I won’t say that I didn’t need this sequel (I did), but I also won’t say that it’s the sequel I necessarily wanted either.
Taking place five years after the events of the original film, The Lego Movie 2: The Second Part immediately reminds us that everything is awesome…or at least it used to be. After finally transitioning into the Master Builder role that he was always meant to play, Emmet Brickowski (Chris Pratt), is now living the “awesome” life in an abandoned, desolate, post-apocalyptic world along with fellow Master Builder, Lucy aka Wyldstyle (Elizabeth Banks), and the denizens of Bricksburg, now redubbed Apocalypsburg. As usual, Emmet seems to be the only one looking on the bright side of things, so when an invading force of child friendly Lego Duplo bricks sent by the villainous Queen Watevra Wa-Nabi (Tiffany Haddish) from the distant Systar System arrives to abduct Lego Batman (Will Arnett) and a handful of other returning characters, it’s up to Emmet to remain upbeat and courageous as he sets out in the hopes of saving his friends. But before he can even properly get to where he’s going, a new character by the name of Rex Dangervest (also Chris Pratt), a cooler, more intense version of who Emmet believes he should be to impress Lucy, inserts himself into Emmet’s journey to help his cause. Now, in order to help him get his friends back, save Apocalypseburg, defeat the Queen and her minions, and of course, get the girl, Emmet must look inside himself to find out who he truly is before everything he has worked for comes tumbling down like a tower of (Lego) bricks.
Suffering from a very mild form of sequelitis, The Lego Movie 2 is an obvious follow-up to a film that arguably surprised everyone when it was first released five years ago. With the original, the filmmakers were able to bring a sense wonder and fun to a children’s product that many people believed would not work up on the silver screen, let alone launch a successful film franchise, and now, after so many years of twiddling our thumbs and stepping on Lego bricks, instead of giving audiences a film that was entirely worth the wait, we ended up with a sequel that feels a tad rushed (if a five year wait can be considered a rush job) and slightly uninspired. Fortunately for this film, the script holds enough charm, emotion, humor and wit to make this sequel slightly better than your average follow-up, but not nearly as good as what came before.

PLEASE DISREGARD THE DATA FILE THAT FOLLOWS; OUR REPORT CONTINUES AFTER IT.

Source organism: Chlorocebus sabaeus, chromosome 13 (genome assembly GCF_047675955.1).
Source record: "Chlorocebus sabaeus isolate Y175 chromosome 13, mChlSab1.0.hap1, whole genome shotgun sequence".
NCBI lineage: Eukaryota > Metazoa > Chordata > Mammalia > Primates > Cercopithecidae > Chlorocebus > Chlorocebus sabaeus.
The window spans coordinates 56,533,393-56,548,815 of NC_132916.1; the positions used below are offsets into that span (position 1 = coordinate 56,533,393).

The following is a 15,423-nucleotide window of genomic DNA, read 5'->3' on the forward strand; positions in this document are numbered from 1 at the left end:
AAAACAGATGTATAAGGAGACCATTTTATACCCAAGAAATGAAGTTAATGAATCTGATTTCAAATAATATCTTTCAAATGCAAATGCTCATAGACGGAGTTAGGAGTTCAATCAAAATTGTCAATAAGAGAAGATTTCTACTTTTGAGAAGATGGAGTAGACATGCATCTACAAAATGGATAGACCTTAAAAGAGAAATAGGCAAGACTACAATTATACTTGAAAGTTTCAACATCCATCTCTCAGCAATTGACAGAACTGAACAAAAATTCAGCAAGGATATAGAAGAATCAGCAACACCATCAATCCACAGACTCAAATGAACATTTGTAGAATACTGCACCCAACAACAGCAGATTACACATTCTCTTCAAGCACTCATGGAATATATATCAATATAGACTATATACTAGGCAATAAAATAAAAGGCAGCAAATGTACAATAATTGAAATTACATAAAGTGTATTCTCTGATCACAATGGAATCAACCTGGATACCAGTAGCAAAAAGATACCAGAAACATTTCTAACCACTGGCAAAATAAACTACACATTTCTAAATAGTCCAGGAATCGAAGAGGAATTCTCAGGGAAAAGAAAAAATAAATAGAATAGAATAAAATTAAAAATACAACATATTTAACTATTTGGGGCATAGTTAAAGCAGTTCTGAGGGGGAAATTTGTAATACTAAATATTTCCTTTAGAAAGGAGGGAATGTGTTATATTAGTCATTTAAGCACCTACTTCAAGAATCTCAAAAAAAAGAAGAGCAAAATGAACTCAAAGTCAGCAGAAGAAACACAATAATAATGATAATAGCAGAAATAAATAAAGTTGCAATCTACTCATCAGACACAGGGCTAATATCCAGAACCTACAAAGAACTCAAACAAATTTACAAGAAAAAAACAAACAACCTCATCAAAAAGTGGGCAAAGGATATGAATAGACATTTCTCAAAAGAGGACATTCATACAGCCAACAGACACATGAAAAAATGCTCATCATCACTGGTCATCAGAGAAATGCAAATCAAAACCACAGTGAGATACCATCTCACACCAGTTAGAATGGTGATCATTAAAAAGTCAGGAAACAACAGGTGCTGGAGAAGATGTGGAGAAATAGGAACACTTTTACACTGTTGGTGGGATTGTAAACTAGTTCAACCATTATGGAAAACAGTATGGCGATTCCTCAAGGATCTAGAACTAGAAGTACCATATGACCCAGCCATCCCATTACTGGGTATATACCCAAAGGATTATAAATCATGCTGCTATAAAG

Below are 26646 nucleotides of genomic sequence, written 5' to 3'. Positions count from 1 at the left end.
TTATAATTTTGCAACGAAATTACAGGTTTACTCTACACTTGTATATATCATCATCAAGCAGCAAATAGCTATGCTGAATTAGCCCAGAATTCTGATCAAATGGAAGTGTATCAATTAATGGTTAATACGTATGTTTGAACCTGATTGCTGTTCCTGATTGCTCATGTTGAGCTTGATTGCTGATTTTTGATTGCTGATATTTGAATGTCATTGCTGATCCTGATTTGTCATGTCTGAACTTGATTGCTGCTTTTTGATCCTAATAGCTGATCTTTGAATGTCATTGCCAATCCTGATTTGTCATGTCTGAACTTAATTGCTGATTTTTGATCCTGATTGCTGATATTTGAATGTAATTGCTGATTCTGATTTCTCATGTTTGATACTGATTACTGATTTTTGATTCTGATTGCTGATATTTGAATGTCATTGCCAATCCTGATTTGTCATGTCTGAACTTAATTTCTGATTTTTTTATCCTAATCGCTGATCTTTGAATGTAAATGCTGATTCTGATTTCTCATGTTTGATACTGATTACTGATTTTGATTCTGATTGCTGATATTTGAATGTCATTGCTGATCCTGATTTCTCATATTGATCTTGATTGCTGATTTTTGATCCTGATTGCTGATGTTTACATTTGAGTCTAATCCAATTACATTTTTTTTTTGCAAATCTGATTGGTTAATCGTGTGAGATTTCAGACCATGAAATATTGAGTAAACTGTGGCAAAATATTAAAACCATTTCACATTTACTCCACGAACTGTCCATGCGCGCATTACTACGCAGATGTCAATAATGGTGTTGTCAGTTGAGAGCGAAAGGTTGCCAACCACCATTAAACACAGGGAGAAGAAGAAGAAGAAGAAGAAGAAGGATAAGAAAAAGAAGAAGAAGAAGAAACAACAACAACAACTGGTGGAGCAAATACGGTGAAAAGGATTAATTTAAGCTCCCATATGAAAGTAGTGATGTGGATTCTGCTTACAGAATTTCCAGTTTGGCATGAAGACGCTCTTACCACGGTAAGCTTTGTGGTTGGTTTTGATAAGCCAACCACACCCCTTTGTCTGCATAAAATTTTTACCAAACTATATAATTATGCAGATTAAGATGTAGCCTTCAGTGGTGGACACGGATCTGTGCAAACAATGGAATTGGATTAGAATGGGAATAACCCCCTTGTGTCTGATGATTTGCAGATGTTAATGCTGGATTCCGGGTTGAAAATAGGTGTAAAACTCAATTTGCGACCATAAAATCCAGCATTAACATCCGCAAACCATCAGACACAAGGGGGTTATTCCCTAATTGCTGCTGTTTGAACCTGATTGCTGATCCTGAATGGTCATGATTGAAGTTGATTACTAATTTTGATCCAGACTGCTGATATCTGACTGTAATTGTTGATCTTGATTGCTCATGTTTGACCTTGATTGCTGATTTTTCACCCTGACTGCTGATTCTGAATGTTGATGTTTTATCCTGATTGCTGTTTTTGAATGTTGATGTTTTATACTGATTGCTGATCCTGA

As with the first film, The Lego Movie 2 still carries the same through line in regards to the idea that Legos, at their heart, are not only tiny little plastic bricks that can be snapped together to build pretty much anything, but also a portal into the world of imagination where pirates co-exist with astronauts, superheroes fight dinosaurs and stories that only live in the mind can become real. Like the original’s reveal that the entire story has been taking place inside the imagination of a child, the sequel tries to replicate that beat, but only half succeeds in its attempts at bringing that same relatable wrinkle to what we see onscreen. More attention is paid to the idea for better or worse, and while the original found a thoughtful and inspired way to tie everything together in the end, it seems like this sequel was trying to rehash something that felt new and unique at the time, only to end up feeling like a copy of a copy. Centered more so around the relationship between a brother and his sister, the idea is still entirely worth exploring, but as it stands in this film, it’s not worth the amount of time the filmmakers awkwardly use to try and explain it all. I liked it better when the audience was left guessing as to how the “real world” factored into the story as opposed to the quick inserts that seem more like a means to an end to eventually get to a proper reveal later on in the third act.